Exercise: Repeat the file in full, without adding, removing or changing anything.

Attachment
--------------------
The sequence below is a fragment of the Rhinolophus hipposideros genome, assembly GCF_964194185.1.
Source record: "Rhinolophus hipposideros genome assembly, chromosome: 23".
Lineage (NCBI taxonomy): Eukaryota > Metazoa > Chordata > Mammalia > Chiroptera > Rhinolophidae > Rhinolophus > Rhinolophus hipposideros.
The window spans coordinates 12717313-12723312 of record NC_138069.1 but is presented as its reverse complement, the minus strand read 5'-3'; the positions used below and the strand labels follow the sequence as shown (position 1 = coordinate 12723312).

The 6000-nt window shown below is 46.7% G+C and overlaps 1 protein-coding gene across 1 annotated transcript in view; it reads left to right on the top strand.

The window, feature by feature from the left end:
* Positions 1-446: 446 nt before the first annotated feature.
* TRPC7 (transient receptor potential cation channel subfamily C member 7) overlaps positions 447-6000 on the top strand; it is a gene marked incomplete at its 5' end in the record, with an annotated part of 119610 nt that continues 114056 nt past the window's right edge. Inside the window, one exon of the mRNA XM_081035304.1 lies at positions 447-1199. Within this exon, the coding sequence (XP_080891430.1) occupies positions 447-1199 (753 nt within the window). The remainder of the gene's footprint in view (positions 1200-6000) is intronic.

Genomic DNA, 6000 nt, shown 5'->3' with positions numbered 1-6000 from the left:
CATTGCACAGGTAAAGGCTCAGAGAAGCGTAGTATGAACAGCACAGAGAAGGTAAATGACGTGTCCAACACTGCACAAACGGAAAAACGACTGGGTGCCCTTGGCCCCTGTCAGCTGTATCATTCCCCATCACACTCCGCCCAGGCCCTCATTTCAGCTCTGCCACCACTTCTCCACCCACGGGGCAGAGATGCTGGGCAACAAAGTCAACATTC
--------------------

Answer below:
The sequence below is a fragment of the Rhinolophus hipposideros genome, assembly GCF_964194185.1.
Source record: "Rhinolophus hipposideros genome assembly, chromosome: 23".
Lineage (NCBI taxonomy): Eukaryota > Metazoa > Chordata > Mammalia > Chiroptera > Rhinolophidae > Rhinolophus > Rhinolophus hipposideros.
The window spans coordinates 12717313-12723312 of record NC_138069.1 but is presented as its reverse complement, the minus strand read 5'-3'; the positions used below and the strand labels follow the sequence as shown (position 1 = coordinate 12723312).

The 6000-nt window shown below is 46.7% G+C and overlaps 1 protein-coding gene across 1 annotated transcript in view; it reads left to right on the top strand.

The window, feature by feature from the left end:
* Positions 1-446: 446 nt before the first annotated feature.
* TRPC7 (transient receptor potential cation channel subfamily C member 7) overlaps positions 447-6000 on the top strand; it is a gene marked incomplete at its 5' end in the record, with an annotated part of 119610 nt that continues 114056 nt past the window's right edge. Inside the window, one exon of the mRNA XM_081035304.1 lies at positions 447-1199. Within this exon, the coding sequence (XP_080891430.1) occupies positions 447-1199 (753 nt within the window). The remainder of the gene's footprint in view (positions 1200-6000) is intronic.

Genomic DNA, 6000 nt, shown 5'->3' with positions numbered 1-6000 from the left:
CATTGCACAGGTAAAGGCTCAGAGAAGCGTAGTATGAACAGCACAGAGAAGGTAAATGACGTGTCCAACACTGCACAAACGGAAAAACGACTGGGTGCCCTTGGCCCCTGTCAGCTGTATCATTCCCCATCACACTCCGCCCAGGCCCTCATTTCAGCTCTGCCACCACTTCTCCACCCACGGGGCAGAGATGCTGGGCAACAAAGTCAACATTC